Before Google bought it, in 2012, the collection cost five hundred dollars. It is made up of seven pieces of specialized software that, when used in combination with other photo-editing software, such as Adobe Photoshop or Adobe Lightroom, give photographers a level of control akin to that once found in the darkroom. They can mimic old film stock, add analog photo effects, or turn color shots into black-and-white photos. The suite can transform modestly good photos into magical ones. Collectively, Nik’s intellectual sophistication is that of a chess grand master. I don’t mind paying for the software, and neither do thousands of photographers and enthusiasts. So, like many, I wondered, why would Google make it free?
My guess is that it wants to kill the software, but it doesn’t want the P.R. nightmare that would follow. Remember the outcry over its decision to shut down its tool for R.S.S. feeds, Google Reader? Nik loyalists are even more rabid. By making the software free, the company can both ignore the product and avoid a backlash. But make no mistake: it is only a matter of time before Nik goes the way of the film camera—into the dustbin of technological history.
“The giveaway is bad news, as it means the software they paid for has almost [certainly] reached the end of the line in terms of updates,” wrote PC World. And, as Google explained in the blog post announcing the news, the company will “focus our long-term investments in building incredible photo editing tools for mobile.” That means Google Photos, the company’s tool for storing and sorting, and Nik’s own Snapseed app for mobile phones.
Google’s comments—disheartening as they might be—reflect the reality of our shifting technologies. Sure, we all like listening to music on vinyl, but that doesn’t mean streaming music on Spotify is bad. Streaming just fits today’s world better. I love my paper and ink, but I see the benefits of the iPad and Apple Pencil. Digital photography is going through a similar change, and Google is smart to refocus.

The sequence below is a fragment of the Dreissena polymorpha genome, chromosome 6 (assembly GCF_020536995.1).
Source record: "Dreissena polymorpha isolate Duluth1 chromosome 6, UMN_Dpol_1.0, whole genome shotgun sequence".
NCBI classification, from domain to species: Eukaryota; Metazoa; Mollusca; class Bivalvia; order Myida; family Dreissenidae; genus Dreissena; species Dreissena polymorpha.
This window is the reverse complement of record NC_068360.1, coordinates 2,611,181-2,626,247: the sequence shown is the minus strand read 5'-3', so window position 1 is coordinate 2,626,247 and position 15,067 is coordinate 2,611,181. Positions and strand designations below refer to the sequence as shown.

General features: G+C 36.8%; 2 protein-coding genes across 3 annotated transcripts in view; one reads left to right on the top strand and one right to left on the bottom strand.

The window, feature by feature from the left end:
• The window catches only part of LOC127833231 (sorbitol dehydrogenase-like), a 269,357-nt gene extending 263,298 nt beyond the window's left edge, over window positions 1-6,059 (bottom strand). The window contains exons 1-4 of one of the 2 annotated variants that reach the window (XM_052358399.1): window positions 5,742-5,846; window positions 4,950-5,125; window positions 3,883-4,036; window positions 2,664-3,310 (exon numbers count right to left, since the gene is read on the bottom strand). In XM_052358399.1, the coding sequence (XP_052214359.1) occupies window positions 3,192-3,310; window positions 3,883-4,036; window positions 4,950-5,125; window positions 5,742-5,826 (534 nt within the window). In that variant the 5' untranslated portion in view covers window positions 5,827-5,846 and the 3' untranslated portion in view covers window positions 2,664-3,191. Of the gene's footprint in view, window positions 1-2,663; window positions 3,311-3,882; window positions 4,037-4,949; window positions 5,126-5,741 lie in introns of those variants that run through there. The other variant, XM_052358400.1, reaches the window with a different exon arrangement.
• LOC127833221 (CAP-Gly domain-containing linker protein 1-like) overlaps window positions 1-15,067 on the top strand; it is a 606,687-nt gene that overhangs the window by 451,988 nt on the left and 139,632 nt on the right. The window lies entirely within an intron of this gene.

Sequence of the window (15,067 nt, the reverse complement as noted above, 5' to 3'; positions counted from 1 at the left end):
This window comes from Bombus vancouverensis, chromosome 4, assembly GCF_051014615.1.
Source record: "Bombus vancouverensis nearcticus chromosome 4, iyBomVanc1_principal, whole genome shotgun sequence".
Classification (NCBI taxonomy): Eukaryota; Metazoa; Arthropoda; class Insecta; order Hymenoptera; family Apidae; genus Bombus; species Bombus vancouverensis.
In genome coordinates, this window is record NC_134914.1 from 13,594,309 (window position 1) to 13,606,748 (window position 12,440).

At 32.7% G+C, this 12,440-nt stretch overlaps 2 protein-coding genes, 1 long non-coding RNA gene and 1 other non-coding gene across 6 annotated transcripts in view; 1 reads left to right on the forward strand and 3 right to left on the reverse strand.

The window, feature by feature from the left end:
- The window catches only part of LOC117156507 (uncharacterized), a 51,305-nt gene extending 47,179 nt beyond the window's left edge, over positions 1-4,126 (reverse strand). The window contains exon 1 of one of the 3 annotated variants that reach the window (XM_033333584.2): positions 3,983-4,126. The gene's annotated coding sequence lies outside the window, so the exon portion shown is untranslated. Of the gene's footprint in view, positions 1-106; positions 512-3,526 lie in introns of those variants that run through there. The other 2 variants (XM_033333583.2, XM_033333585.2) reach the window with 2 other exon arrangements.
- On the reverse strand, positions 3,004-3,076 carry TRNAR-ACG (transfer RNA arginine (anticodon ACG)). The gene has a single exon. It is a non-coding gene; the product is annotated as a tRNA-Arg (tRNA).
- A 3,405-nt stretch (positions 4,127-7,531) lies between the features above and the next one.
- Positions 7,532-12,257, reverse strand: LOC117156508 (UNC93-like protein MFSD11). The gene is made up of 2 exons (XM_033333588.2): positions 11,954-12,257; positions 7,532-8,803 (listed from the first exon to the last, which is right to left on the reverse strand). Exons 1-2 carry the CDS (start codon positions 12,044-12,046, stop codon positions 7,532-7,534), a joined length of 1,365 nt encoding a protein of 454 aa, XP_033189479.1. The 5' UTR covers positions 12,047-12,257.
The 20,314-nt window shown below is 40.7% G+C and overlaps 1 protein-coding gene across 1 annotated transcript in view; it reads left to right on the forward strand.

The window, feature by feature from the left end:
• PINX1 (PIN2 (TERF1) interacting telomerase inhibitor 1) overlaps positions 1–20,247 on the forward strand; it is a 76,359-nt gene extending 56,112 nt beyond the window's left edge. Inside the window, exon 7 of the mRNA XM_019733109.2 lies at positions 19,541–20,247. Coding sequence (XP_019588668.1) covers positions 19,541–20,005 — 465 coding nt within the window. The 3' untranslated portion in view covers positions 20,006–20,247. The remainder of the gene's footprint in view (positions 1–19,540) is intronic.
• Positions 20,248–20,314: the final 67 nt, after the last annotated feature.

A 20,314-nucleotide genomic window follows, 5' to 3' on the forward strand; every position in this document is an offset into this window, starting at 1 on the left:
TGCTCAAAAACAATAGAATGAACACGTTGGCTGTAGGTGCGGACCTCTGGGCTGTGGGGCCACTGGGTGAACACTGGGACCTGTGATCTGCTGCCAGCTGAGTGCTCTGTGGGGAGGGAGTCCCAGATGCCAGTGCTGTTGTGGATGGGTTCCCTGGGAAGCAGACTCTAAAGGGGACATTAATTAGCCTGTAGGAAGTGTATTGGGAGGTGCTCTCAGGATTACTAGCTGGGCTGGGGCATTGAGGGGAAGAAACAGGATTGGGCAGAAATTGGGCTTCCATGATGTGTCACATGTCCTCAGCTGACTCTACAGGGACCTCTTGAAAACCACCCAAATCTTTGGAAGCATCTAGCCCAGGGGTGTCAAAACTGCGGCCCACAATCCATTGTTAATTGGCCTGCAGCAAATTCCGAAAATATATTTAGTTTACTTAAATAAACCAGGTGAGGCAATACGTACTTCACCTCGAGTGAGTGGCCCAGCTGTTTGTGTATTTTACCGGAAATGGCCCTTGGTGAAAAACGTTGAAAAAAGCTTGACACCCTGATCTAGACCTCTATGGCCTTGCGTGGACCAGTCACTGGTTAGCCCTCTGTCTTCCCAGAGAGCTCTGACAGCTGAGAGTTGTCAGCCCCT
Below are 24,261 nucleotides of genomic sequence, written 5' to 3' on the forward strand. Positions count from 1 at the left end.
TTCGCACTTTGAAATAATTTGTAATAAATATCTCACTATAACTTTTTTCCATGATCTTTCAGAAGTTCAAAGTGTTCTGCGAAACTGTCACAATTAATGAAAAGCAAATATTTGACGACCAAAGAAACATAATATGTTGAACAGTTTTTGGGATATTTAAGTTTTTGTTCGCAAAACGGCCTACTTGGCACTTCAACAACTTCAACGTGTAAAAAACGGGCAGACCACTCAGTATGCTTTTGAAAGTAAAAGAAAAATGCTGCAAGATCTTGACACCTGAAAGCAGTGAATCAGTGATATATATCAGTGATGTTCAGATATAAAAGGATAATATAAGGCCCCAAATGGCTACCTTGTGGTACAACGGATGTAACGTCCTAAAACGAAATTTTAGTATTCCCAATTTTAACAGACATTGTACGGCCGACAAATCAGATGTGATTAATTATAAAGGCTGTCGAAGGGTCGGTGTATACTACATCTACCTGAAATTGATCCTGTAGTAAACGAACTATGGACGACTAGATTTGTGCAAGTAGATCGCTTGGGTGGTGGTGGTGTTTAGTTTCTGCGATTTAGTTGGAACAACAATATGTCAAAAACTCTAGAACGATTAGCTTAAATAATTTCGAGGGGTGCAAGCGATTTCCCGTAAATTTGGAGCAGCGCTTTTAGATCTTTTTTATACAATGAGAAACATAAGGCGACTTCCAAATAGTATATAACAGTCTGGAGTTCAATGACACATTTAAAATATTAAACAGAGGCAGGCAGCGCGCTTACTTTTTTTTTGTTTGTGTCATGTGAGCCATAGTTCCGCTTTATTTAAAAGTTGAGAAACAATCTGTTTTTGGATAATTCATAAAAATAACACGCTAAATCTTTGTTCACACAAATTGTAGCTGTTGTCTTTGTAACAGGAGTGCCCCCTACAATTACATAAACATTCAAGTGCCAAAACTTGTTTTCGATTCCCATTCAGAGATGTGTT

To understand Google’s decision, one needs to understand how our relationship with photographs has changed. From analog film cameras to digital cameras to iPhone cameras, it has become progressively easier to take and store photographs. Today we don’t even think twice about snapping a shot. About two years ago, Peter Neubauer, the co-founder of the Swedish database company Neo Technology, pointed out to me that photography has seen the value shift from “the stand-alone individual aesthetic of the artist to the collaborative and social aesthetic of services like Facebook and Instagram.” In the future, he said, the “real value creation will come from stitching together photos as a fabric, extracting information and then providing that cumulative information as a totally different package.”
His comments make sense: we have come to a point in society where we are all taking too many photos and spending very little time looking at them.
“The definition of photography is changing, too, and becoming more of a language,” the Brooklyn-based artist and professional photographer Joshua Allen Harris told me. “We’re attaching imagery to tweets or text messages, almost like a period at the end of a sentence. It’s enhancing our communication in a whole new way.”